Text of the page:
How to Turn Around an Underperforming Email Campaign

Email campaigns are the door-to-door flyers of the future. You can design and execute an entire campaign right from your office.

However, things may not always go as planned. There are reasons that email campaigns go wrong.

Once you know what these are you can fix your current underperforming campaign and then prevent the issues in the future so that future campaigns can go off without a hitch.

Batching and Blasting

This means that you have your list of names and just send that email to every single one of them. When you do email campaigns you want to target them.

For example, if you have a clothing business and plan to do a women’s summer dress sale. This is not something that most of your male clients will care about and getting things that do not interest them could result in them taking themselves off of your mailing list.

You would target this specific campaign to your female customers because they are going to be the most interested in the summer dresses you have on sale.

So, go through your email list and be sure to do some demographics and separating so that all future campaigns can be targeted accordingly.

Always Create Your Own List

Some companies will buy lists of email addresses and then blast them all with campaigns. These almost always end up in the spam folder and people will start to associate your business with spam.

You want to send email campaigns and emails only to those that specifically request them.

This will give you a good reputation and those getting the emails will actually read them.

 Letter envelope with @ sign on it

Your Welcome Message is Flat

Your welcome message must engage the people you are sending the emails to. If that message does not catch their interest then they are going to quickly hit that delete button and move onto the next email.

You want your tone to be friendly and warm.

Having each email address the person directly is even better because it shows personalization and that you care about each and every person getting the email.

More Messages are Okay

Now, you do not want to blast your faithful readers with multiple emails that say the same thing. However, you can get a program that will tell you who read what you sent and who did not.

After you initially send out your campaign, give it two to three days and then send another email that has the same contents, but different subject line message.

This should only be sent to those who did not open the first email.

Maybe the subject line did not spark their interest, maybe they accidentally skipped past the email or maybe they were in a hurry that day so they deleted it.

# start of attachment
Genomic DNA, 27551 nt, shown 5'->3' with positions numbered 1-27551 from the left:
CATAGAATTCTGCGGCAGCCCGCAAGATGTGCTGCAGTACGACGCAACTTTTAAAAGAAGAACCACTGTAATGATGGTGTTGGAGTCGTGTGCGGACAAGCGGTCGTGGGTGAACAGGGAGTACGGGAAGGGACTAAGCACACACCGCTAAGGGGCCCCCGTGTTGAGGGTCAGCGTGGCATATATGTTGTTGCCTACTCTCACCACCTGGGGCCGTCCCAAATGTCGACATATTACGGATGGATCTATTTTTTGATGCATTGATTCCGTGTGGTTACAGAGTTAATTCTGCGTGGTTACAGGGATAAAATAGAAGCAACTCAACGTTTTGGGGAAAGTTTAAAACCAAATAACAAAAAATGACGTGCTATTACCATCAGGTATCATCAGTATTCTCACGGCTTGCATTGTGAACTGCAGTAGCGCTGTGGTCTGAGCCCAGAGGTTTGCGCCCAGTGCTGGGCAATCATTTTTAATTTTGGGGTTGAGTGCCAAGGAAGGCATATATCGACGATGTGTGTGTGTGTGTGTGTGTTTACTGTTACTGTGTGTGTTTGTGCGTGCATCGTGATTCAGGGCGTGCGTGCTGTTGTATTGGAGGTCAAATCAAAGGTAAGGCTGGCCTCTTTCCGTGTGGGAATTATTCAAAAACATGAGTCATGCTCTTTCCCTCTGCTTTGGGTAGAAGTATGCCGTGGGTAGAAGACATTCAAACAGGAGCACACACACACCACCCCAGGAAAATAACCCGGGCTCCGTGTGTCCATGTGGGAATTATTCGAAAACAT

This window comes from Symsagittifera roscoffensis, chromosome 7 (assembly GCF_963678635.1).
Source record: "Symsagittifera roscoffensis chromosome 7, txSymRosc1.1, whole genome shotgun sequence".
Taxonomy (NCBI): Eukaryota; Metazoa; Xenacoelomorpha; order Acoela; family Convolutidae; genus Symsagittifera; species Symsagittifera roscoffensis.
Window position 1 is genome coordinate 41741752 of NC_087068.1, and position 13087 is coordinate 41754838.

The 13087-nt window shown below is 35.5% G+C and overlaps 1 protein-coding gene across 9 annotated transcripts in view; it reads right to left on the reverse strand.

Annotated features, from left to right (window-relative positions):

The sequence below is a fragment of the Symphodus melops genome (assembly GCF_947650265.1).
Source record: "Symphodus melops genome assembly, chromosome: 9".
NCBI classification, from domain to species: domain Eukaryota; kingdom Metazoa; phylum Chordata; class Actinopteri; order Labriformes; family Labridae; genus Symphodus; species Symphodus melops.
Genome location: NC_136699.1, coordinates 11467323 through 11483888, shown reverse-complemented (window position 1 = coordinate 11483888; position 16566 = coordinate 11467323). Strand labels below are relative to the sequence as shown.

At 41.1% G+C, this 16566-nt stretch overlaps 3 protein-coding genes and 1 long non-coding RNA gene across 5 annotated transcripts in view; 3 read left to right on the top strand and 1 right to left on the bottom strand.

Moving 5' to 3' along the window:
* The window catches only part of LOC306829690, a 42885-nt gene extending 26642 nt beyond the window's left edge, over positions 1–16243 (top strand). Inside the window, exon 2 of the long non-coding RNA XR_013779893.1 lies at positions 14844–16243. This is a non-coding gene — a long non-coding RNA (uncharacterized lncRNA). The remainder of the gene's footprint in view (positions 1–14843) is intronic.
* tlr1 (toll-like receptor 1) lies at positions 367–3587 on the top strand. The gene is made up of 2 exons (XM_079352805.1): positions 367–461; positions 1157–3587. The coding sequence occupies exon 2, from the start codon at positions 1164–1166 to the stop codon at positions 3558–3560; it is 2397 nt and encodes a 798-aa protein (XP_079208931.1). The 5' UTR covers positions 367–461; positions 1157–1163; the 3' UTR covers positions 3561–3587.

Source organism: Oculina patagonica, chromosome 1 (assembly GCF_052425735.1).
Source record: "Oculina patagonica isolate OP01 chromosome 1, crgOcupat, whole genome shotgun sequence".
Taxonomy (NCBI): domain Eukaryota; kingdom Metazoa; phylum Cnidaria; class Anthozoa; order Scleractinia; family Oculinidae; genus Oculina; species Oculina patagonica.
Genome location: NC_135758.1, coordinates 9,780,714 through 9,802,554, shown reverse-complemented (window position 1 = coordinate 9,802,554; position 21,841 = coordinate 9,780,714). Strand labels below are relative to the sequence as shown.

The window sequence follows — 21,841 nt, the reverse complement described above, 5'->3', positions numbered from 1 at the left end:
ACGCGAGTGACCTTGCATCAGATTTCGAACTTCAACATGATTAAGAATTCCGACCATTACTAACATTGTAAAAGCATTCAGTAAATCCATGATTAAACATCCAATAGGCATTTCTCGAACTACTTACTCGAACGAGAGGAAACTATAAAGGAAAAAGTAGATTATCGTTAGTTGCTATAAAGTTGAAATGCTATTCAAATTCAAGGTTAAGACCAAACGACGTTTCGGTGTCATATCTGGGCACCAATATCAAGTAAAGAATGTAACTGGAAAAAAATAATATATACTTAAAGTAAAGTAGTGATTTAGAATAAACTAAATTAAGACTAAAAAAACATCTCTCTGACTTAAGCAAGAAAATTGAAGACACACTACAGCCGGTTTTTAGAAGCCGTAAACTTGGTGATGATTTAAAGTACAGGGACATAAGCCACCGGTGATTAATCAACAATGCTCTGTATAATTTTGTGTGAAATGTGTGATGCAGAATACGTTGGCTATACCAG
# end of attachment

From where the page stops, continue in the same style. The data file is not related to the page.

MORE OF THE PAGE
A second email actually tends to have a really high response, resulting in a much better chance of getting a lot of eyes on your email campaign.

You Have Not Tested Your Campaigns

If you have not looked at past campaigns to analyze their performance, then how are you supposed to know how to improve for the next one.

You need to know how many people read your email, what this translated to (more sales, etc.) and how the email was formatted.

If you got a poor response, then you know that just about everything needs to be revamped. If the email was read, but this did not translate into the recipients doing anything with it, then you know that your welcome message is great, but the actual email design could be improved.

Image courtesy of David Castillo Dominici at FreeDigitalPhotos.net

About Michael

Michael Klein writes articles on behalf of Reachmail, a leader in affordable email marketing. When not writing, Michael likes listening to music or exploring around Chicago.

Comments

  1. Awesome article full of useful informations thanks for sharing bro keep it coming !

  2. That is an awesome post. You have really layed out your points in great detail. We should take get hold of this post, read and impliment the points outlined.

  3. Sometimes too much email send to the same people will consider as spam. So I think its better to send mail once in a month. Thanks for valuable post on email campaign

  4. Hey Michael,

    Buying lists is a big no according to me. That is one of the most scammy marketing tactics I’ve ever seen. Its cunningly getting a person’s email and invading their privacy in the form of email marketing.

    I love your point about targeting each and every email to the right people.

    Cheers,
    Jane.

    • Michael Klein says:

      Thanks for the comment! I agree with you on it starting to feel somewhat “spammy” but I think it also largely depends on the business and the tactics used in the email. Great conversation though!

  5. Nice Work :D keep it up

  6. Excellent information. Blogs have a lot of power and your suggestions are great tools for maximizing that power.

  7. Lillian Leon says:

    Awesome post, especially for a rookie like me. Thanks so much! Will try these tactics and share this post!

    Cheers
    Lil

  8. Jennifer Cunningham says:

    Enjoyed the article about email campaigns that go bust.sometimes the welcome does get flat. Thanks for the tip. I guess we have to constantly test.

  9. Some good advise especially about the targeted campaign approach. I don’t think too many people take the time to do that and just fire their e-mails out to the entire list. You do get what you put into.

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